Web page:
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The warmer the dangerouser, at least if you are a caterpillar

by Piter Kehoma Boll

Scientist all over the world agree that species diversity is higher at the tropics than at polar regions, i.e., the closer you get to the equator, more species you will find. But apart from making food webs more entangled, does it increase the overall number of interactions that species experience? Afterall, despite the increase in species richness, the population size usually decreases. For example, while there are hundreds of different tree species in the Amazon forest, the number of individuals of each species is much lower than the number of individuals of a species in a temperate forest in Europe.

In order to test whether an increase in species richness would also mean an increase in biotic interactions, a group of ecologists all over the world engaged in a worldwide experiment using nothing else but small fake caterpillars made of plasticine. The small models were placed in different areas from the polar regions to the equatorial regions and the number of attacks that they suffered were counted and grouped according to the type of predator, which was usually identifiable based on the marks left on the models.

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A fake caterpillar in Tai Po Kau, Hong Kong. Photo by Chung Yun Tak, extracted from ScienceDaily.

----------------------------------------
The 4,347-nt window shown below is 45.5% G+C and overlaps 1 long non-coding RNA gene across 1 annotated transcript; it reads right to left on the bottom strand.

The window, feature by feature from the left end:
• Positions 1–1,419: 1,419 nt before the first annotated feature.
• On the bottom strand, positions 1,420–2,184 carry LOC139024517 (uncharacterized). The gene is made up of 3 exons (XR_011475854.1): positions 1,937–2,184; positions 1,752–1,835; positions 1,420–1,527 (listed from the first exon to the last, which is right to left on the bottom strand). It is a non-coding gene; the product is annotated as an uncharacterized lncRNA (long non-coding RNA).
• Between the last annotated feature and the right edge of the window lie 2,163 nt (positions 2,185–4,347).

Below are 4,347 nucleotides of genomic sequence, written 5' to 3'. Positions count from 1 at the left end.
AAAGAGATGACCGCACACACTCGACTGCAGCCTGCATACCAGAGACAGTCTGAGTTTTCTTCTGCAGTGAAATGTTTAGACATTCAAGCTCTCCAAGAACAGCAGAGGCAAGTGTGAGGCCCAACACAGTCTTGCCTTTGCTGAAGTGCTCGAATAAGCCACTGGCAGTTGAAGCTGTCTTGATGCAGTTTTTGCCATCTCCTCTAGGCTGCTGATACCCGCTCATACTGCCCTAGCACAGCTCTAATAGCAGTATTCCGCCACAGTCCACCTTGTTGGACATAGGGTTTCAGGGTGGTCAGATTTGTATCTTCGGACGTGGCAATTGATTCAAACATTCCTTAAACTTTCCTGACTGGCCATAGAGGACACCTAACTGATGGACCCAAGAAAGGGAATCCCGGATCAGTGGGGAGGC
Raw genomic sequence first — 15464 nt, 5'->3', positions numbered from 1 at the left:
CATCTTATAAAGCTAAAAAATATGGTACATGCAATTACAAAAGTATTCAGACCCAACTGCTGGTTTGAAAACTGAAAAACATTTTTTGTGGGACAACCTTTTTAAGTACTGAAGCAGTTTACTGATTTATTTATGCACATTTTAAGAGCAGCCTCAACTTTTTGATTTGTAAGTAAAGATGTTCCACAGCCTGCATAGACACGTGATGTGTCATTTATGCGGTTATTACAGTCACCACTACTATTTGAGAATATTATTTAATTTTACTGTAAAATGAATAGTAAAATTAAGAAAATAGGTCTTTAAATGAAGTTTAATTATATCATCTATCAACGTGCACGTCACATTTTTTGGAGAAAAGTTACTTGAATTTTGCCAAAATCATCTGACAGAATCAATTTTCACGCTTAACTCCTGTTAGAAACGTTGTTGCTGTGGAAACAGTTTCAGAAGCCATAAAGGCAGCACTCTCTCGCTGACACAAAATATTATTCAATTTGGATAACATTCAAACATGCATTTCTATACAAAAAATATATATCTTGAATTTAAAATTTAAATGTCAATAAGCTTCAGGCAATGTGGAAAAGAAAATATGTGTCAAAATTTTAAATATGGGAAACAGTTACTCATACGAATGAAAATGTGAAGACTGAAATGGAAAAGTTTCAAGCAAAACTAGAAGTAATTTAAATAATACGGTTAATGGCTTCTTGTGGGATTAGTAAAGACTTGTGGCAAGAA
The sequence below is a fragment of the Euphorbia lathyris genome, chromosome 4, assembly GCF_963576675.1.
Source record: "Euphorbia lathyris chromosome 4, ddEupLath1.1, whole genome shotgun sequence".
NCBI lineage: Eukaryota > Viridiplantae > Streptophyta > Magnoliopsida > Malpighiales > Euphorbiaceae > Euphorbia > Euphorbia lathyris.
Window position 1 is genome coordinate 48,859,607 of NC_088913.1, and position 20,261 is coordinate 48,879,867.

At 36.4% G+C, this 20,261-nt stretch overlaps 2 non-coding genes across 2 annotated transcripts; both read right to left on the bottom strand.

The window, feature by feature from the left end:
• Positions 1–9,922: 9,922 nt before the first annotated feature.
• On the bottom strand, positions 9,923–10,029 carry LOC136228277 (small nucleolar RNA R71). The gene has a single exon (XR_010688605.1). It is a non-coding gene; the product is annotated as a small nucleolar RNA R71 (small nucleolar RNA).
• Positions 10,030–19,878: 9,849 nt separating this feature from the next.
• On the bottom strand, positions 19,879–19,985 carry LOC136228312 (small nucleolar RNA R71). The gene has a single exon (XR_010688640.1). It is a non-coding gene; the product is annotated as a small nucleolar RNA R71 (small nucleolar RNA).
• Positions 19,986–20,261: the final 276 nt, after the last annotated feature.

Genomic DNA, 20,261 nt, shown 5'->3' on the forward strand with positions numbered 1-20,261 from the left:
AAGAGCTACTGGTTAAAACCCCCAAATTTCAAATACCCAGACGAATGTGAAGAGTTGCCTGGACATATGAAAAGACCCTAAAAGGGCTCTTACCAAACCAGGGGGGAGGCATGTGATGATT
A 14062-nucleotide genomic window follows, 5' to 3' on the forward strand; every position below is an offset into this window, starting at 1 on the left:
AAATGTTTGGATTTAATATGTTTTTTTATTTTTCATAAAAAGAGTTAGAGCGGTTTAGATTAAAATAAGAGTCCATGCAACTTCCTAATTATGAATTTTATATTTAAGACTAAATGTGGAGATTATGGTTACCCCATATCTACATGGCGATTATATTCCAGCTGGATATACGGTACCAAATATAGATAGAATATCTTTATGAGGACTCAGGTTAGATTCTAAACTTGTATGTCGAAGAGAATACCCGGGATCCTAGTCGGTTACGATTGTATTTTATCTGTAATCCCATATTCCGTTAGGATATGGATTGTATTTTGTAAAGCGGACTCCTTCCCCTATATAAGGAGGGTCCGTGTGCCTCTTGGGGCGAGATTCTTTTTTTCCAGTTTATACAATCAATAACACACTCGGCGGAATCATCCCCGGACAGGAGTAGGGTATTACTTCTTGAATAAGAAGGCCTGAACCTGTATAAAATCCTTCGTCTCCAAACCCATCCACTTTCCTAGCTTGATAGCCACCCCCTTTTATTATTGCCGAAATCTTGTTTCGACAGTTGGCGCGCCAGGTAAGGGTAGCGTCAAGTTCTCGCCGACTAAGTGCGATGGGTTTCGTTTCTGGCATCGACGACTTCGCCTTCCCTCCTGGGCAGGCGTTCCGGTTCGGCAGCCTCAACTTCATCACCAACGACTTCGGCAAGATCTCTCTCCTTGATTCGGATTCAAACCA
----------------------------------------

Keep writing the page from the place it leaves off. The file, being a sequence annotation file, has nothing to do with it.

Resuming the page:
The results indicate that there is indeed an increase in predation rates towards the equator, as well as towards the sea level. Areas close to the poles or at high elevations have a smaller number of interactions. But even more interesting was the revelation that this change is really driven by small predators, especially arthropods such as ants. The rate of attacks by birds and mammals was fairly constant across the globe.

Such an evidence on the importance of arthropod predators at the tropics may make us reevaluate our ideas on the evolution of species in such places, as the main concern for small herbivores such as caterpillars in tropical forests may not be birds, but ants. And this means a completely different way to evolve defense strategies.

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ResearchBlogging.orgReference:

Roslin, T., Hardwick, B., Novotny, V., Petry, W., Andrew, N., Asmus, A., Barrio, I., Basset, Y., Boesing, A., Bonebrake, T., Cameron, E., Dáttilo, W., Donoso, D., Drozd, P., Gray, C., Hik, D., Hill, S., Hopkins, T., Huang, S., Koane, B., Laird-Hopkins, B., Laukkanen, L., Lewis, O., Milne, S., Mwesige, I., Nakamura, A., Nell, C., Nichols, E., Prokurat, A., Sam, K., Schmidt, N., Slade, A., Slade, V., Suchanková, A., Teder, T., van Nouhuys, S., Vandvik, V., Weissflog, A., Zhukovich, V., & Slade, E. (2017). Higher predation risk for insect prey at low latitudes and elevations Science, 356 (6339), 742-744 DOI: 10.1126/science.aaj1631

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